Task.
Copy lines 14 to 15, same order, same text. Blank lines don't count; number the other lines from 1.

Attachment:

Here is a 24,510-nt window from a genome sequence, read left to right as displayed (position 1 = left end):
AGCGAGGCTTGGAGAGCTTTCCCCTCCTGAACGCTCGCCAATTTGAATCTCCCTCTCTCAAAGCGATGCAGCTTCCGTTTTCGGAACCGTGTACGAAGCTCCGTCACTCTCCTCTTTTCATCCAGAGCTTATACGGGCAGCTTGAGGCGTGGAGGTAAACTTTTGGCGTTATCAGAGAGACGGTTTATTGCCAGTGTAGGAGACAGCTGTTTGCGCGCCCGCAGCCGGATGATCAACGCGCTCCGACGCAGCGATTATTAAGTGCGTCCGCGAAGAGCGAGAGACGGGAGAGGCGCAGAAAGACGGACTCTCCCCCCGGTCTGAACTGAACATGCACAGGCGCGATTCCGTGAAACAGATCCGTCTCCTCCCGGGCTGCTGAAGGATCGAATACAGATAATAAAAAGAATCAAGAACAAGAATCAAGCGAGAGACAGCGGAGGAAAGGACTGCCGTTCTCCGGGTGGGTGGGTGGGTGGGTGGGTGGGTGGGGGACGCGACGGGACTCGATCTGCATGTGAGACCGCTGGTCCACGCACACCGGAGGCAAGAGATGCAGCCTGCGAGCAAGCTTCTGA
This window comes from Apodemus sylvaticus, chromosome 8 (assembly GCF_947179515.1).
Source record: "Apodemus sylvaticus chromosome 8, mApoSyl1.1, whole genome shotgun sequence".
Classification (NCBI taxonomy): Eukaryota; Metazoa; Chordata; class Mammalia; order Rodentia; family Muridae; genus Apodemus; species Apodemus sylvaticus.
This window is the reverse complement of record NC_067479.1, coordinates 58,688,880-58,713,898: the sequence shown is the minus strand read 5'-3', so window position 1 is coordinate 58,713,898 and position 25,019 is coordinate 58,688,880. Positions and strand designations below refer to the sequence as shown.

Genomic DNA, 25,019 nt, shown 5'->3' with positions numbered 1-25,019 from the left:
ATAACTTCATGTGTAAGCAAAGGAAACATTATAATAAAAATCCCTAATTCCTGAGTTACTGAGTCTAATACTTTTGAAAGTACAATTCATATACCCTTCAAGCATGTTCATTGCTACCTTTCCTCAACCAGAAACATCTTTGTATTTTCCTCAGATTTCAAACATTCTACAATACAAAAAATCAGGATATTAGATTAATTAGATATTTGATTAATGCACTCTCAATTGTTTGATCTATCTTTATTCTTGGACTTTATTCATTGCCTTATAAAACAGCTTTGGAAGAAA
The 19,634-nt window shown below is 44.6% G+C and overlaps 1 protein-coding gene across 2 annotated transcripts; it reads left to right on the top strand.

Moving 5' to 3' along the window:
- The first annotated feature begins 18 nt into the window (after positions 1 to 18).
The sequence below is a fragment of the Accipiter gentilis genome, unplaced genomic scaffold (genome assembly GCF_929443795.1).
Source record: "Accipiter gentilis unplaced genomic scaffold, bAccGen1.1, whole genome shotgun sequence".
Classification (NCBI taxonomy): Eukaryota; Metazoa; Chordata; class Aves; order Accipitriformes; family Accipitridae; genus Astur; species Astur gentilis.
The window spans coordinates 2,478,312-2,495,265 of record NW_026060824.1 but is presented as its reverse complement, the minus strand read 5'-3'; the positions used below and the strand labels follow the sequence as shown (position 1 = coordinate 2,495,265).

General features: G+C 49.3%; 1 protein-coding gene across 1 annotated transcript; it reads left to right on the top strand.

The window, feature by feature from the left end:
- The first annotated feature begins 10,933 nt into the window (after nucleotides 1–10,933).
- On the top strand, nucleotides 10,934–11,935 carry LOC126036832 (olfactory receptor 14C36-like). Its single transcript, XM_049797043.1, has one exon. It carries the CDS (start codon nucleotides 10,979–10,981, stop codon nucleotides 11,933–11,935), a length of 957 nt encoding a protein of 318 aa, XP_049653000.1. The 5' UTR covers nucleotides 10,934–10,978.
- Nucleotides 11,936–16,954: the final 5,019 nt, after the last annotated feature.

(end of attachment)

Classification (NCBI taxonomy): Eukaryota; Metazoa; Chordata; class Aves; order Accipitriformes; family Accipitridae; genus Astur; species Astur gentilis.
The window spans coordinates 2,478,312-2,495,265 of record NW_026060824.1 but is presented as its reverse complement, the minus strand read 5'-3'; the positions used below and the strand labels follow the sequence as shown (position 1 = coordinate 2,495,265).